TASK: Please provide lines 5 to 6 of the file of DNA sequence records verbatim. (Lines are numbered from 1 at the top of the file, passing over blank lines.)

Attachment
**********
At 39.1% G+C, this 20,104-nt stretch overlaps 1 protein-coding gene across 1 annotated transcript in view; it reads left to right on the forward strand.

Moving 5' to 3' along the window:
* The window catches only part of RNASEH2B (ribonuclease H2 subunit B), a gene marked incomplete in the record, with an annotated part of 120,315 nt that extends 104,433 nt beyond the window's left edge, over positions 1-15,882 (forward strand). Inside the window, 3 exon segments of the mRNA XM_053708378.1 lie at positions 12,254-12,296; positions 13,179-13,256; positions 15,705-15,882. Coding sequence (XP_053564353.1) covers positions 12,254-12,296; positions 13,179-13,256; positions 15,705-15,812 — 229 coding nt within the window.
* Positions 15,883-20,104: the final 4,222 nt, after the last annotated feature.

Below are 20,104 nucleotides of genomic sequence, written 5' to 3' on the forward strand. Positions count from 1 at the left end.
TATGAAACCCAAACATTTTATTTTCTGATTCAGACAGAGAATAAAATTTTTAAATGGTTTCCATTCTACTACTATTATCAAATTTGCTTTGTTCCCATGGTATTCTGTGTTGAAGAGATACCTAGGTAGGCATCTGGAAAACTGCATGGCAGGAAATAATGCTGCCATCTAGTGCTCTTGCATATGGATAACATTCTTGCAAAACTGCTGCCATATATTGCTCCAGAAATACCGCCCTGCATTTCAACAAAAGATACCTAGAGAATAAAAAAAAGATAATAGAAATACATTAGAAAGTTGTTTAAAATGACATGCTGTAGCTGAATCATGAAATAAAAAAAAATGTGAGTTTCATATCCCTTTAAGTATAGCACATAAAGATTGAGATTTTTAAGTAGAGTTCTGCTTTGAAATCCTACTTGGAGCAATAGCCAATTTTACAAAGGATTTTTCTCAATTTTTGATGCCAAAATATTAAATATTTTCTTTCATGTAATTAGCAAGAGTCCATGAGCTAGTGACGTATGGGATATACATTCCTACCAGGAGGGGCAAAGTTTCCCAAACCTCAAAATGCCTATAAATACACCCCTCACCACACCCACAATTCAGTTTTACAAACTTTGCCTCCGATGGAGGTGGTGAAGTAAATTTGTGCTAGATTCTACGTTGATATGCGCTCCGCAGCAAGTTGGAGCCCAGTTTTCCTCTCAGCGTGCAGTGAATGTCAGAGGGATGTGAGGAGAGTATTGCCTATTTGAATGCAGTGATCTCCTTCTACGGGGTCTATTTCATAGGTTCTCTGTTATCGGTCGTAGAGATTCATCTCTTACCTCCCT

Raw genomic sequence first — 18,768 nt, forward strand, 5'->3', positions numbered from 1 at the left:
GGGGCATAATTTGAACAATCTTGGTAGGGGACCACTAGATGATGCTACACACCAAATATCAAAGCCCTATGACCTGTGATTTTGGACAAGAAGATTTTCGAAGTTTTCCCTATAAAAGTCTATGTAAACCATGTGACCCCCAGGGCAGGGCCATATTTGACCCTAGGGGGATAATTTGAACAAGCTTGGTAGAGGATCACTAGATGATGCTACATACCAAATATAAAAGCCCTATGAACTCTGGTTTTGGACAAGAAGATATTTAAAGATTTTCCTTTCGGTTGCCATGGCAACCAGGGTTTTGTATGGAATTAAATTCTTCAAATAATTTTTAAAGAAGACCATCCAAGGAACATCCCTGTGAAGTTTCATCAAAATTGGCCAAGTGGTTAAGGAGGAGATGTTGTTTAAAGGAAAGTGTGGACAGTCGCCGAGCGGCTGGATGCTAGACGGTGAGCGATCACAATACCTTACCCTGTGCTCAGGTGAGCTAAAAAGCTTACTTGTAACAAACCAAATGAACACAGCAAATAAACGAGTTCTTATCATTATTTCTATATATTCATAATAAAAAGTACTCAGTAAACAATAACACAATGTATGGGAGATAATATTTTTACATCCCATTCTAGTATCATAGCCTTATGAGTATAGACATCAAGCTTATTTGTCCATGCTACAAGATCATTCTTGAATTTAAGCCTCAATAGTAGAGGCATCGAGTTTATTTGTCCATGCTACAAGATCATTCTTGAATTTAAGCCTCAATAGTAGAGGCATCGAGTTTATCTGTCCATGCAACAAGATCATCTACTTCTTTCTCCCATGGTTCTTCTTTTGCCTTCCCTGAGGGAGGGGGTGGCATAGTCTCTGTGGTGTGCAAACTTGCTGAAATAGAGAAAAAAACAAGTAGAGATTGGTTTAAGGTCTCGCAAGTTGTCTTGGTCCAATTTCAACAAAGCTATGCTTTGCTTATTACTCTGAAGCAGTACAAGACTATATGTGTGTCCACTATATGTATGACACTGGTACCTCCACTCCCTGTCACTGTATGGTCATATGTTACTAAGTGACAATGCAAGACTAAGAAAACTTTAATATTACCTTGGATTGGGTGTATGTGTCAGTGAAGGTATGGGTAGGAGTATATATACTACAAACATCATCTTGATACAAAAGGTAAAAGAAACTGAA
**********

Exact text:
Below are 20,104 nucleotides of genomic sequence, written 5' to 3' on the forward strand. Positions count from 1 at the left end.
TATGAAACCCAAACATTTTATTTTCTGATTCAGACAGAGAATAAAATTTTTAAATGGTTTCCATTCTACTACTATTATCAAATTTGCTTTGTTCCCATGGTATTCTGTGTTGAAGAGATACCTAGGTAGGCATCTGGAAAACTGCATGGCAGGAAATAATGCTGCCATCTAGTGCTCTTGCATATGGATAACATTCTTGCAAAACTGCTGCCATATATTGCTCCAGAAATACCGCCCTGCATTTCAACAAAAGATACCTAGAGAATAAAAAAAAGATAATAGAAATACATTAGAAAGTTGTTTAAAATGACATGCTGTAGCTGAATCATGAAATAAAAAAAAATGTGAGTTTCATATCCCTTTAAGTATAGCACATAAAGATTGAGATTTTTAAGTAGAGTTCTGCTTTGAAATCCTACTTGGAGCAATAGCCAATTTTACAAAGGATTTTTCTCAATTTTTGATGCCAAAATATTAAATATTTTCTTTCATGTAATTAGCAAGAGTCCATGAGCTAGTGACGTATGGGATATACATTCCTACCAGGAGGGGCAAAGTTTCCCAAACCTCAAAATGCCTATAAATACACCCCTCACCACACCCACAATTCAGTTTTACAAACTTTGCCTCCGATGGAGGTGGTGAAGTAAATTTGTGCTAGATTCTACGTTGATATGCGCTCCGCAGCAAGTTGGAGCCCAGTTTTCCTCTCAGCGTGCAGTGAATGTCAGAGGGATGTGAGGAGAGTATTGCCTATTTGAATGCAGTGATCTCCTTCTACGGGGTCTATTTCATAGGTTCTCTGTTATCGGTCGTAGAGATTCATCTCTTACCTCCCT